pathways between Arctic and sub-Arcticwaters. As of 2008, 174 moorings were in placemonitoring the main Arctic Ocean basin, its peripheral seas, the Canadian Archipelago, theFram, Davis, and Bering Straits, Greenland,and the Russian Arctic, and a sub-set of thesesites will remain in operation after IPY.The Polar Earth Observing Network (POLENET) is a land-based observationalnetwork for geodesy and seismology establishedat both poles during IPY. About 50 autonomousseismic stations operated continuously in theAntarctic interior during IPY as contrasted with just one at the South Pole prior to IPY. Datafrom these stations will contribute importantinsights into internal processes within the iceand rates of ice loss at both poles. In combina-tion with satellite data, POLENET data willimprove ice mass balance estimates to deter-mine how the world’s largest ice sheets inGreenland and Antarctica are changing.IPY provided the impetus for a number of international programs to recover long, highresolution geologic records of changing envi-ronmental conditions in the high latitudes,such as ice and sediment cores that can provide newinformation about past variations in climate andenvironmental conditions. Because of the exceptionallogistical and technical challenges in obtaining iceand sediment cores in polar regions, new instrumen-tation and geological drilling systems were designed.For example, at Lake El’gygytgyn in remote north-eastern Russia, cores were extracted using a newlydesigned hydraulic rotary system consisting of adiamond coring rig positioned on a mobile platformthat was weather-protected by insulated walls and acustom-made tent atop a 20 meter derrick. This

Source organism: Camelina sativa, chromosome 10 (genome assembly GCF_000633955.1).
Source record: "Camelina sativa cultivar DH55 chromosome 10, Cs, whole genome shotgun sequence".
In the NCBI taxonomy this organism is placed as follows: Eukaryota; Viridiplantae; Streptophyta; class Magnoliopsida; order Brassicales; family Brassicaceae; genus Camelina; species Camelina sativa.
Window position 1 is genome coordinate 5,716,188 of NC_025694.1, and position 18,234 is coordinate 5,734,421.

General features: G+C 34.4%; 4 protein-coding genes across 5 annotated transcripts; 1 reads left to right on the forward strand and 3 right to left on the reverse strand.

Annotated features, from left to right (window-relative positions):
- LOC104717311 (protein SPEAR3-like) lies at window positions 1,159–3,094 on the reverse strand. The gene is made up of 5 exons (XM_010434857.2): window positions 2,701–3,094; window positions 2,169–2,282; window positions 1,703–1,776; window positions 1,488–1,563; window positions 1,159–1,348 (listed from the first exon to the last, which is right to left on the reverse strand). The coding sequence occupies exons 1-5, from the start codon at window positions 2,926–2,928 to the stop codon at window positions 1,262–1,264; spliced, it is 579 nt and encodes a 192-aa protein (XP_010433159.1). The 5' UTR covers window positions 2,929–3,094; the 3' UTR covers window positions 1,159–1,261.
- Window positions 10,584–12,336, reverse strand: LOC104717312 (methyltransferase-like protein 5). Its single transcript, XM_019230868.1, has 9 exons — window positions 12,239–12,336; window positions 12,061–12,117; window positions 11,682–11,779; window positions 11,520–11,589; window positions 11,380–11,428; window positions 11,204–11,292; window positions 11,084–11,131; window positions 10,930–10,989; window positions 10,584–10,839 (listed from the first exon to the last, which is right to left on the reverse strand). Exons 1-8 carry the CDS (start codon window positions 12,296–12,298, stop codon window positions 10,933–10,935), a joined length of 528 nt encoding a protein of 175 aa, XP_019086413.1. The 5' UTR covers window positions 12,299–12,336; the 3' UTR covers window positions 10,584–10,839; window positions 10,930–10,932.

equipment will be available as a tool for scientic
drilling operations in Russia, at no cost to the scien-
tic community, until 2014.
Knowledge to Action
IPY activities, particularly in human health,community vulnerability, food security, and local
observations of change, sought to convert scientic
data into societally relevant information to be sharedwith polar communities, local agencies, and grass-roots organizations, particularly in Alaska and theArctic. One example comes from the IPY Sea Ice for Walrus Outlook, a web-based monitoring and data-sharing network in the Bering Strait region. Sea iceconditions have a direct impact on quality of life for Arctic communities. Arctic residents depend onknowledge of sea ice conditions for the success of 
Figure 1.
Until IPY 2007–2008, an entire mountain rangeunder the Antarctic ice sheet remained uninvestigated becauseof inaccessibility. Airborne radar was used to investigate theGamburtsev Mountains revealing topography otherwisecompletely covered by ice near the center of the EastAntarctic Ice Sheet.
Source: Michael Studinger, NASA
Figure 2.
POLENET networks before (
left 
) and after IPY (
right 
).
Source: POLENET database; maps drafted by M. Berg and S. Konfal.